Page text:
In an unusual move for a public university, Purdue University announced Thursday (April 27) it has acquired Kaplan University, a large for-profit chain, to create a new public university that will extend its reach into online and adult education.
According to the official announcement, the initiative is meant to address two “striking new realities”: the need for postsecondary education for working adults and non-traditional students, and the explosive growth in online education.
“Nearly 150 years ago, Purdue proudly accepted the land-grant mission to expand higher education beyond the wealthy and the elites of society,” Purdue President Mitch Daniels said in a statement. “None of us knows how fast or in what direction online higher education will evolve, but we know its role will grow, and we intend that Purdue be positioned to be a leader as that happens.”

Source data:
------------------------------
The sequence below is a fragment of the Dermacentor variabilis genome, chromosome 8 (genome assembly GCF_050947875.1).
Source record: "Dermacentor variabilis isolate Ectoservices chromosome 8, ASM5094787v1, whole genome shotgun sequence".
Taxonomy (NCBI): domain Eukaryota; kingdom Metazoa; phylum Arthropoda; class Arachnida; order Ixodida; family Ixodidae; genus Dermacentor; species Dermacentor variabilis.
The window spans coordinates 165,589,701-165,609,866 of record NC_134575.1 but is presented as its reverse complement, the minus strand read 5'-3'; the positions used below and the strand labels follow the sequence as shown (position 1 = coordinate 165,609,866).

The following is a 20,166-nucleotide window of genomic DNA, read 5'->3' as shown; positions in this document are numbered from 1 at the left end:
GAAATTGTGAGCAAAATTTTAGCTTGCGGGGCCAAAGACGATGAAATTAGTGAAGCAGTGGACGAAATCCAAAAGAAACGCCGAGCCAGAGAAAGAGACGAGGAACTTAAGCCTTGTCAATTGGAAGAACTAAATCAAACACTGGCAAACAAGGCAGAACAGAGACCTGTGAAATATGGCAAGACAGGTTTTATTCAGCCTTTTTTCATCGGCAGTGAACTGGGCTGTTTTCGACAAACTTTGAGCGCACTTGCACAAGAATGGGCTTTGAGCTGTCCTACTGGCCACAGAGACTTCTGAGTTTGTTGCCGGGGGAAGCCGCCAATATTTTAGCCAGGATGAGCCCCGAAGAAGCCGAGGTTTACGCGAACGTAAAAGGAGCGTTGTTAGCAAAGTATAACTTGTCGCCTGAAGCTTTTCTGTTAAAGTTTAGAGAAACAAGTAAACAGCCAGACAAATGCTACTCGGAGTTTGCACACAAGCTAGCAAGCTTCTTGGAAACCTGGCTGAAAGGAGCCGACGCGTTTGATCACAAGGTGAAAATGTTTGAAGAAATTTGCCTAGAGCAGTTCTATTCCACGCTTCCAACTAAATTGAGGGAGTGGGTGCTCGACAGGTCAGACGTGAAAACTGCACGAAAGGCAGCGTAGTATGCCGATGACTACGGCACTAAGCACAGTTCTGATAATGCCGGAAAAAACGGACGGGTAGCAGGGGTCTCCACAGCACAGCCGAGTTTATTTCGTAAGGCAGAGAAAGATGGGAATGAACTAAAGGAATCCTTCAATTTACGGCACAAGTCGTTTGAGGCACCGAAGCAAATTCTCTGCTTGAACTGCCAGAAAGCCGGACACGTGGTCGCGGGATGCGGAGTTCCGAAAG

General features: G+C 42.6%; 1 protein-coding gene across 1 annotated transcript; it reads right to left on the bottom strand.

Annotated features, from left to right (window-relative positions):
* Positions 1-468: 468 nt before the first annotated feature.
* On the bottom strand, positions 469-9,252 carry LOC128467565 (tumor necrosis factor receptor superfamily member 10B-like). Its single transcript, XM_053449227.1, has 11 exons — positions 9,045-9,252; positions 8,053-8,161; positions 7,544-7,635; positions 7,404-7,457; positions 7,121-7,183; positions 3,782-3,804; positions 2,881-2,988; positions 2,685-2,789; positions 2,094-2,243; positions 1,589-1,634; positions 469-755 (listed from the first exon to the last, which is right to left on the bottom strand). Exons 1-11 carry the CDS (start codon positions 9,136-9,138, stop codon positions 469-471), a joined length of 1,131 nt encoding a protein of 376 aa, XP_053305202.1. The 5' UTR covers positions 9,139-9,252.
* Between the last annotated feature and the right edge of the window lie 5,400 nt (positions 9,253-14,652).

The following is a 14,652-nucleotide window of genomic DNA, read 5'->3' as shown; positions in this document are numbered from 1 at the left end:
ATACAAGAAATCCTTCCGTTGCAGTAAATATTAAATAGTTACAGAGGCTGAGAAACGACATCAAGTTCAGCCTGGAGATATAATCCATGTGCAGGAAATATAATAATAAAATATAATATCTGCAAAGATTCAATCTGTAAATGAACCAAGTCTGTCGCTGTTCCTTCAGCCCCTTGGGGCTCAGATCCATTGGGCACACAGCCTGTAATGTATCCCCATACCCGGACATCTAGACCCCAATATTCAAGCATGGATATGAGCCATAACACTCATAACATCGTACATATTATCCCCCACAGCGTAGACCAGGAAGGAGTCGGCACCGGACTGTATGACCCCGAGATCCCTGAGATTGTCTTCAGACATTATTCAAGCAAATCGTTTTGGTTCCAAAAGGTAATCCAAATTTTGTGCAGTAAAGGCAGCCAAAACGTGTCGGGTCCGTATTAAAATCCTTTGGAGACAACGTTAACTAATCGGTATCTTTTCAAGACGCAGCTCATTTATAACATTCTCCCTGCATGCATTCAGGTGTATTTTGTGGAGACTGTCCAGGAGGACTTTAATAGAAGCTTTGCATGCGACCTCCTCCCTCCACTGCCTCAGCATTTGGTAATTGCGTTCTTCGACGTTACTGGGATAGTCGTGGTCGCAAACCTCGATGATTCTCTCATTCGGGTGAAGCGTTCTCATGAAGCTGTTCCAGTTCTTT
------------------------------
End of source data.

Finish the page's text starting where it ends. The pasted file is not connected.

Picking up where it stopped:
Instead of merging both institutions, Purdue plans to form a new university that will include Kaplan’s 15 campuses and learning centers, its 32,000 students and 3,000 employees, plus their experience in distance education. The new university will operate primarily online.
“This is a first, and if successful, could help create a new model for what it means to be a land-grant institution,” said former U.S. Secretary of Education Arne Duncan.
The new university will formally begin operations upon approval from the U.S. Department of Education and the Higher Learning Commission.
For more information, visit: www.PurdueNewU.org